It's the end of another beautiful - or at least mutually self-interested - political friendship. The head of the national teachers union has lost the love when it comes to Mayor Michael Bloomberg.
"I'm very disappointed in the mayor. I don't know why he's gone from wanting to work with people to making teachers his enemy," said Randi Weingarten, the head of the 1.5 million member American Federation of Teachers.
The political atmosphere for teachers and teacher unions is "more toxic than I can ever remember," Weingarten, 53, said in an interview with HuffPost.
New York City might be exhibit A these days. And it's not just the teachers.
Last week crowds turned out to jeer the new chancellor, Cathleen Black, in a furor over school closings. The mayor's oversight panel voted to close 22 schools low-performing schools to jeers of "Black is wack." The mayor called the scene "embarrassing."
Meanwhile, Bloomberg - who sought peaceful relations with the unions when he was running for a third term - has made the high cost of public employee pensions a crusade recently. In particular, he's been arguing that no city worker should be eligible to get a pension until age 65.
That exasperates Weingarten, who was head of the New York City teachers local until 2008, and negotiated a deal with Bloomberg to lower teachers' retirement age from 62 down to 55, in return for increased teacher payments into the retirement fund.
"The mayor thought that this was a really important step forward, because he believed that 25 or 30 years was really the career of a teacher. Now he turns around and says something else," she said.
Weingarten also seems unimpressed Chancellor Black, the former publishing executive who's been under fire since the moment the mayor abruptly announced her appointment.
"I'm sure she was a very good manager at Hearst and all this other stuff, but what's happened to her over the past few months proves that experience really counts in education. You have to actually understand something about schools and schooling," Weingarten said.
Ditto the school closing ritual that sparked Black's latest public hazing.
"Parents want us, the people involved with schools, to turn these schools around, not create an environment in which they fail. If you look at the evidence, if you keep on closing and redesigning schools - sometimes they work but most of the time they don't."
Weingarten is both more flexible and more formidable than she's sometimes given credit for. She's negotiated contracts that make teachers far more accountable for classroom performance than they were in the past, including one with the outspoken Washington DC chancellor Michelle Rhee. But she also threw the union's clout behind an effort to defeat Washington Mayor Adrian Fenty, who was Rhee's champion. Fenty was tossed out of office and Rhee resigned shortly after.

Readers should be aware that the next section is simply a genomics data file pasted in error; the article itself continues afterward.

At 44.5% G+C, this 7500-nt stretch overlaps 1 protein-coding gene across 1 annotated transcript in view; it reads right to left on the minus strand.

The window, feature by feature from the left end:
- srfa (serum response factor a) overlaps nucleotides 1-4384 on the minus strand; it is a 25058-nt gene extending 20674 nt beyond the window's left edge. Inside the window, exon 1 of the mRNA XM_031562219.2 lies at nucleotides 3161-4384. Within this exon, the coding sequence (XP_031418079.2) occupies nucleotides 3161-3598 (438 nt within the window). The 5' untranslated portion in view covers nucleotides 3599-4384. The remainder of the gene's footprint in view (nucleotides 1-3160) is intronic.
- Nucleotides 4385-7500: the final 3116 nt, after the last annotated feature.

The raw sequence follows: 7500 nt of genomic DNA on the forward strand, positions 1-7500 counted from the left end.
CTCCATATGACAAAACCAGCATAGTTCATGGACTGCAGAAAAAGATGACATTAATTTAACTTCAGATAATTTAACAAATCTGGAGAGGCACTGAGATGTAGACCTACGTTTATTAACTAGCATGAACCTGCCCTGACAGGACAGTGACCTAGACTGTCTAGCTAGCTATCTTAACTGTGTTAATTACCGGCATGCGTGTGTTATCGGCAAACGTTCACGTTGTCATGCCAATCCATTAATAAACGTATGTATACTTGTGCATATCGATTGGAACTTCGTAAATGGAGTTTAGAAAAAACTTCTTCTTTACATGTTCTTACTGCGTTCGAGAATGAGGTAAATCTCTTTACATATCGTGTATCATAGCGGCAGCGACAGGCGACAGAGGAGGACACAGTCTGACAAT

"Mayor Fenty lost because he was out of touch with the people who live and vote in Washington, D.C. Michelle Rhee was an example of that," she said.
Because of her clash with Rhee, Weingarten was given the role of anti-reform villain in the celebrated documentary Waiting for "Superman", which touted the success of charter schools. Weingarten did not really fight the establishment of charter schools in New York, but she regards them as overrated experiments that generally don't take the most difficult students and which fail more often than they succeed.
"Let me just throw this out," she said. "I assume that Cathie Black, Michele Rhee - all of them - actually want to educate kids. So work with your teachers to educate kids in these tough times. Listen to teachers. Listen to parents. Let's start there as opposed to From-On-High."
Pressed on the issue of tenure - another of Bloomberg's crusades is to end the seniority system that requires the most junior teachers to be laid off first - Weinberg talks about the importance of "due process." Tenure, she said, should not be seen as "a job for life" but her members deserved assurance that they won't be fired without cause. As an example of what teachers worry about, she pointed to the recent case of a Bronx principal who allegedly made up a "hit list" of teachers she disliked, and then directed her subordinates to come up with reasons to give them unsatisfactory ratings.
There are, in Weingarten's vision, two kinds of leaders in the American school system. "The first style is the one that says: 'I'm the only one who cares about kids and I'm going to try to drive this change through using conflict and division," she said.
"The other style is: Education is a pretty complex venture and we have to work together urgently but thoughtfully to help all kids learn."
Mayor Bloomberg, it appears, has been demoted from group A to group B.